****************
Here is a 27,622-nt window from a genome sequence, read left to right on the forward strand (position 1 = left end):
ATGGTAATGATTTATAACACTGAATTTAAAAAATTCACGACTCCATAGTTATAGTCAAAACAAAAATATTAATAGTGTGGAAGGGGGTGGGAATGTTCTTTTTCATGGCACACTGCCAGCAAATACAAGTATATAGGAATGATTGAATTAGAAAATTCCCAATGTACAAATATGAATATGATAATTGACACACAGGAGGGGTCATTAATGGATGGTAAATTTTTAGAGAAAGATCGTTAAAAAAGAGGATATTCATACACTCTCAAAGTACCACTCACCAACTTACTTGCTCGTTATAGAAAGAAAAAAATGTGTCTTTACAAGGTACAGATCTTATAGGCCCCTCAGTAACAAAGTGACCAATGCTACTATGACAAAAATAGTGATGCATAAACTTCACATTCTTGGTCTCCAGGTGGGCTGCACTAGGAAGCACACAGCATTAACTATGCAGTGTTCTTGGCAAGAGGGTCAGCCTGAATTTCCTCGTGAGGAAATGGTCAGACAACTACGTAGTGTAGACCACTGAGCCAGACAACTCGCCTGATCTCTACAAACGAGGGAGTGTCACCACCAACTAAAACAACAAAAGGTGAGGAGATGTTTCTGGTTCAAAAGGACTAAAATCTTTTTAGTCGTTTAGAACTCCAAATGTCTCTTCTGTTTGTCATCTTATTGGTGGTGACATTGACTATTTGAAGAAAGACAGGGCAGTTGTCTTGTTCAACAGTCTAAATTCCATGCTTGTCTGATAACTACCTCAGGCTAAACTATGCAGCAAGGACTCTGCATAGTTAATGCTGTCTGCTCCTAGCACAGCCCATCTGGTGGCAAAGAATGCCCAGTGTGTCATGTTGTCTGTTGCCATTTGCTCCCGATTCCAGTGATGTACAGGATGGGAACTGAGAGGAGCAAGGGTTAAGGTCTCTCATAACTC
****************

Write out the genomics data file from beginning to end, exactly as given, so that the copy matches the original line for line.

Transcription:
Here is a 27,622-nt window from a genome sequence, read left to right on the forward strand (position 1 = left end):
ATGGTAATGATTTATAACACTGAATTTAAAAAATTCACGACTCCATAGTTATAGTCAAAACAAAAATATTAATAGTGTGGAAGGGGGTGGGAATGTTCTTTTTCATGGCACACTGCCAGCAAATACAAGTATATAGGAATGATTGAATTAGAAAATTCCCAATGTACAAATATGAATATGATAATTGACACACAGGAGGGGTCATTAATGGATGGTAAATTTTTAGAGAAAGATCGTTAAAAAAGAGGATATTCATACACTCTCAAAGTACCACTCACCAACTTACTTGCTCGTTATAGAAAGAAAAAAATGTGTCTTTACAAGGTACAGATCTTATAGGCCCCTCAGTAACAAAGTGACCAATGCTACTATGACAAAAATAGTGATGCATAAACTTCACATTCTTGGTCTCCAGGTGGGCTGCACTAGGAAGCACACAGCATTAACTATGCAGTGTTCTTGGCAAGAGGGTCAGCCTGAATTTCCTCGTGAGGAAATGGTCAGACAACTACGTAGTGTAGACCACTGAGCCAGACAACTCGCCTGATCTCTACAAACGAGGGAGTGTCACCACCAACTAAAACAACAAAAGGTGAGGAGATGTTTCTGGTTCAAAAGGACTAAAATCTTTTTAGTCGTTTAGAACTCCAAATGTCTCTTCTGTTTGTCATCTTATTGGTGGTGACATTGACTATTTGAAGAAAGACAGGGCAGTTGTCTTGTTCAACAGTCTAAATTCCATGCTTGTCTGATAACTACCTCAGGCTAAACTATGCAGCAAGGACTCTGCATAGTTAATGCTGTCTGCTCCTAGCACAGCCCATCTGGTGGCAAAGAATGCCCAGTGTGTCATGTTGTCTGTTGCCATTTGCTCCCGATTCCAGTGATGTACAGGATGGGAACTGAGAGGAGCAAGGGTTAAGGTCTCTCATAACTC